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Sector by sector: How the Coalition government will perform

Thursday, 26 September 2013 | By Melinda Oliver

With the Coalition government less than one month in power, research analysts IBISWorld have released a report showing a positive outlook for the business community.


The report, ‘The New Coalition Government and Australia’s Industries’ looks at how Prime Minister Tony Abbott’s government will impact various areas, including the economy, energy and resources, workplace relations, and infrastructure and development.


IBISWorld finds that the “stability of the new government will be particularly beneficial to the economy”, and “will go even further to provide support for business and a long-term approach to economic sustainability”.


Here, SmartCompany have compiled the key predictions from IBISWorld about the next three years with Abbott in the hot seat.


Economic overview


IBISWorld says the Coalition is “widely viewed” as the more business-friendly of the major parties and will endeavour to pass legislation that preferences small businesses.


It reports the National Broadband Network “is likely to be completed sooner under the Coalition’s fibre-to-the-node plan”.


“This should allow more Australians to take advantage of the economic potential of the internet sooner, but the slower speeds of the Coalition’s NBN will reduce the long-term return of the network.”


The report says that the pledged infrastructure projects will provide stimulus and “help the economy transition from the mining investment boom”.


IBISWorld says the government is expected to run a tighter budget, which will “reduce some of the upward pressure on interest rates, helping struggling mortgage holders.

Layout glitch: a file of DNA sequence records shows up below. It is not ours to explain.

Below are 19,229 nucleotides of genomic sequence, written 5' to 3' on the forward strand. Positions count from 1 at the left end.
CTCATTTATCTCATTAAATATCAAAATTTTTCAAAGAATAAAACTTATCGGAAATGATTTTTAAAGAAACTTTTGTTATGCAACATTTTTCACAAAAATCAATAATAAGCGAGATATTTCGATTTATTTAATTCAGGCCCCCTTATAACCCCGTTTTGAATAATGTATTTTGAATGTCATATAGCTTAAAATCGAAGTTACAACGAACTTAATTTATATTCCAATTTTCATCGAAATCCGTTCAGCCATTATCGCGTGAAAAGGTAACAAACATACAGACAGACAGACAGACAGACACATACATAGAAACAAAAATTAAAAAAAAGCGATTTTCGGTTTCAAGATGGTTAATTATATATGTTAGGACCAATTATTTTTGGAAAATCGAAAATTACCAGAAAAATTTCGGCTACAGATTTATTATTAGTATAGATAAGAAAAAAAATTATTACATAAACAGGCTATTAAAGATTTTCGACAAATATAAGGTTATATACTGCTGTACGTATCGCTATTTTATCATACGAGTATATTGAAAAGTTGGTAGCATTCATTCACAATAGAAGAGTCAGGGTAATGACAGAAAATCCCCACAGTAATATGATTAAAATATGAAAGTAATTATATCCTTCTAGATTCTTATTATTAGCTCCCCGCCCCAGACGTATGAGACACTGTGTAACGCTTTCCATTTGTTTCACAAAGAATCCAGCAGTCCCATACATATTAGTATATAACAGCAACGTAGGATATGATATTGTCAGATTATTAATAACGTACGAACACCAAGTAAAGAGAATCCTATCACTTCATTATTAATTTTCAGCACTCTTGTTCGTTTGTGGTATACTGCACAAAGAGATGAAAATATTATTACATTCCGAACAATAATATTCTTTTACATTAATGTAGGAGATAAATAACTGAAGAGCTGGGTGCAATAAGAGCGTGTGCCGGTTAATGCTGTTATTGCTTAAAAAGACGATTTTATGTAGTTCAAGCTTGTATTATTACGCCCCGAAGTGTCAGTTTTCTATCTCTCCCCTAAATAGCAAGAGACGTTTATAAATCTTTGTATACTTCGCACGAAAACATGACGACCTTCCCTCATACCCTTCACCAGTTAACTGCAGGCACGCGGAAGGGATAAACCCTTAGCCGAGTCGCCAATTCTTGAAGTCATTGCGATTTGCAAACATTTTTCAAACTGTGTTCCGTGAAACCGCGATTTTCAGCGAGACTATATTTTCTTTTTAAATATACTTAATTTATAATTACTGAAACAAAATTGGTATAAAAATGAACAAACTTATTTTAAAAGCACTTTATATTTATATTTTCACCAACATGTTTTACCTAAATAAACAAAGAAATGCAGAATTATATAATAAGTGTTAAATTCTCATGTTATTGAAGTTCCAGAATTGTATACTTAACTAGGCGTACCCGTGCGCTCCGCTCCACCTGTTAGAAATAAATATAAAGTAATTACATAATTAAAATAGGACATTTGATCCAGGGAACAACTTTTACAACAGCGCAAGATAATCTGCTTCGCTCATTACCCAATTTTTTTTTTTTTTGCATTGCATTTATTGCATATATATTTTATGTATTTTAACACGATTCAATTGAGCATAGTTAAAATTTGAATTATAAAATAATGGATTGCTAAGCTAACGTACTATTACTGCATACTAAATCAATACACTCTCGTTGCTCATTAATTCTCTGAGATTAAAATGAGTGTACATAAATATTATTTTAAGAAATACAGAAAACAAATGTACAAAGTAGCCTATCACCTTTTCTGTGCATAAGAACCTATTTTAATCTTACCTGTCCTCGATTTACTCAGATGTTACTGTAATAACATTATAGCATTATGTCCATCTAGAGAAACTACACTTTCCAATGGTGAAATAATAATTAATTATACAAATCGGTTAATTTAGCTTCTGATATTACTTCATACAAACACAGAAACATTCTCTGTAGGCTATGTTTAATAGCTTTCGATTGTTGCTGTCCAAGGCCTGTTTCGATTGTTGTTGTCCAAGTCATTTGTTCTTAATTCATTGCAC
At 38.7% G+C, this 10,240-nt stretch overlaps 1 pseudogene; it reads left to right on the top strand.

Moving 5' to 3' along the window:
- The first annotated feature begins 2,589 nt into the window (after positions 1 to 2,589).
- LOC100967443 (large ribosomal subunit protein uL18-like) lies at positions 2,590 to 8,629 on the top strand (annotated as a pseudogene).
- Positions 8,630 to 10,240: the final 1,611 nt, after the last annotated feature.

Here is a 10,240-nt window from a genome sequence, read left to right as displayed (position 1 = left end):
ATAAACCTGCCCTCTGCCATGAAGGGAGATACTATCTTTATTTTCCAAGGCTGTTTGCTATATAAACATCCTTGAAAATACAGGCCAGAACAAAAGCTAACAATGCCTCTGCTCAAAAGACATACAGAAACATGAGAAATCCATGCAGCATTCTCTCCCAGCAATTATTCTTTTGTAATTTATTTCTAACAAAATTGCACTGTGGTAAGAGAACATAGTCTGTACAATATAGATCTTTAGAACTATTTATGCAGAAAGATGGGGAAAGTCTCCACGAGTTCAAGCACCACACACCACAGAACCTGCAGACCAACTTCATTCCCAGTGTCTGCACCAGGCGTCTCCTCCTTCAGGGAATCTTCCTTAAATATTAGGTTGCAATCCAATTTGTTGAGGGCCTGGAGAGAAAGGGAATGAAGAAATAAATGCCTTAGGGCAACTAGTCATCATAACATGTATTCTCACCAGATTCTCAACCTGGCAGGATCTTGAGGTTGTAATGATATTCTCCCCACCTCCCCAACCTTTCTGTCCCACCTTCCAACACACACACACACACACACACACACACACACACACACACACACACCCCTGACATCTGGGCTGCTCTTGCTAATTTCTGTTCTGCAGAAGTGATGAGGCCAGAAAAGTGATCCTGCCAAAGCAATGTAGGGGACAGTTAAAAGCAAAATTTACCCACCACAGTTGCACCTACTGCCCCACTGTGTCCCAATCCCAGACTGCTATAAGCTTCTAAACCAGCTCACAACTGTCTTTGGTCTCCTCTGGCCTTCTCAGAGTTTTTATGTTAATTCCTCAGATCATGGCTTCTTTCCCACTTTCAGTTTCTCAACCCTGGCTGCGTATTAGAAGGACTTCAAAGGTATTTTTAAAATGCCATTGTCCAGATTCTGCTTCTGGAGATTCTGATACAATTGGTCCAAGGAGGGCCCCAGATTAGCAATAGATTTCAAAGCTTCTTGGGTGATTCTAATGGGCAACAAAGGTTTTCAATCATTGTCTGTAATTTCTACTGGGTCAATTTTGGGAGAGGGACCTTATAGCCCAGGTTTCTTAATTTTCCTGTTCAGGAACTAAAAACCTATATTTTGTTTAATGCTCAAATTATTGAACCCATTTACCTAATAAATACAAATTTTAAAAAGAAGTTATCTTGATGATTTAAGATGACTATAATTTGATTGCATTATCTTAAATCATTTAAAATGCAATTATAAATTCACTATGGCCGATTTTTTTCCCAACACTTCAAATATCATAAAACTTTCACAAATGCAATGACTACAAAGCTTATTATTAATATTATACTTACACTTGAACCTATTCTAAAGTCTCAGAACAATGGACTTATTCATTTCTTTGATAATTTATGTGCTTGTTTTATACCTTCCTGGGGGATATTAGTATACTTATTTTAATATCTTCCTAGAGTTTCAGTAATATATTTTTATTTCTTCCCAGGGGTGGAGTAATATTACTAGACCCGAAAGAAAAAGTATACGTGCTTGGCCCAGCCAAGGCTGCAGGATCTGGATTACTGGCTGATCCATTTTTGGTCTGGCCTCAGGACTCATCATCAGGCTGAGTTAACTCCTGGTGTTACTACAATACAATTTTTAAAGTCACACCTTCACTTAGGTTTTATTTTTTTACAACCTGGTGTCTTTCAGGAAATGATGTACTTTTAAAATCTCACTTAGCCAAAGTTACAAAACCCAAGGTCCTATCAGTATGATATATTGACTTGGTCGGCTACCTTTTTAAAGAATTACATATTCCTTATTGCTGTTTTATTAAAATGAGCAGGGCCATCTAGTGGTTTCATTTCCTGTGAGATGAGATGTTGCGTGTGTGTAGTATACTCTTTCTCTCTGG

“Lower interest rates will also help keep the Australian dollar down, which will assist companies to compete internationally,” it says.


Energy and resources


Energy policies are a key area where the Coalition’s policies differ from the previous Labor government.


IBISWorld says the Coalition is likely to review gas reservation, export policies and repeal the Minerals Resource Rent Tax.


IBISWorld expects that the proposed removal of the carbon tax and the shift to an emissions trading scheme will be challenging to pass in the Senate.


“Any changes to the carbon tax would also need to be included in the federal budget. Based on these factors, IBISWorld forecasts that the carbon tax is unlikely to be repealed before January 2015.”


Workplace relations


IBISWorld predicts that the Coalition’s intended removal of regulatory restrictions on employment growth and business development will be cheaper in the long term than subsidies and regulation.


A key move planned by the Coalition is to reinstate the Australian Building and Construction Commission, which could rewrite the National Construction Code to grant building approvals more easily.


“This move is anticipated to counteract the Construction, Forestry, Mining and Energy Union’s power,” IBISWorld reports.


“Other union-related policies include the lessening of ‘union-friendly’ workplace arrangements for government projects, such as public infrastructure construction. This would further weaken government ties with unions, especially as the Coalition proposes limitations on union negotiations for new projects.”


The proposed Paid Parental Leave Scheme, to be implemented from July 1, 2015, could extend the time before parents need to return to work after the birth of a child, which could also benefit the baby product industry economically, IBISWorld predicts.


The delay of superannuation contribution increases by two years will allow businesses more breathing room with cost structures, and will ultimately mean more take-home pay for employees, IBISWorld writes.


IBISWorld forecasts that average weekly earnings will increase at an annualised 4.3% over the three years through 2016-17.


Infrastructure and investment


The report forecasts that capital expenditure by the public will increase at an annualised rate of 5.2% over the three years through 2016-17.


While the Coalition was in favour of a high-speed rail network, IBISWorld says public funding will be difficult to attract.


Regarding the National Broadband Network, under Labor, full completion of the NBN was scheduled for 2021 and was estimated to cost $44.1 billion. IBISWorld writes that the Coalition’s proposal will cost $29.5 billion and take two years less to complete.


This story first appeared on SmartCompany.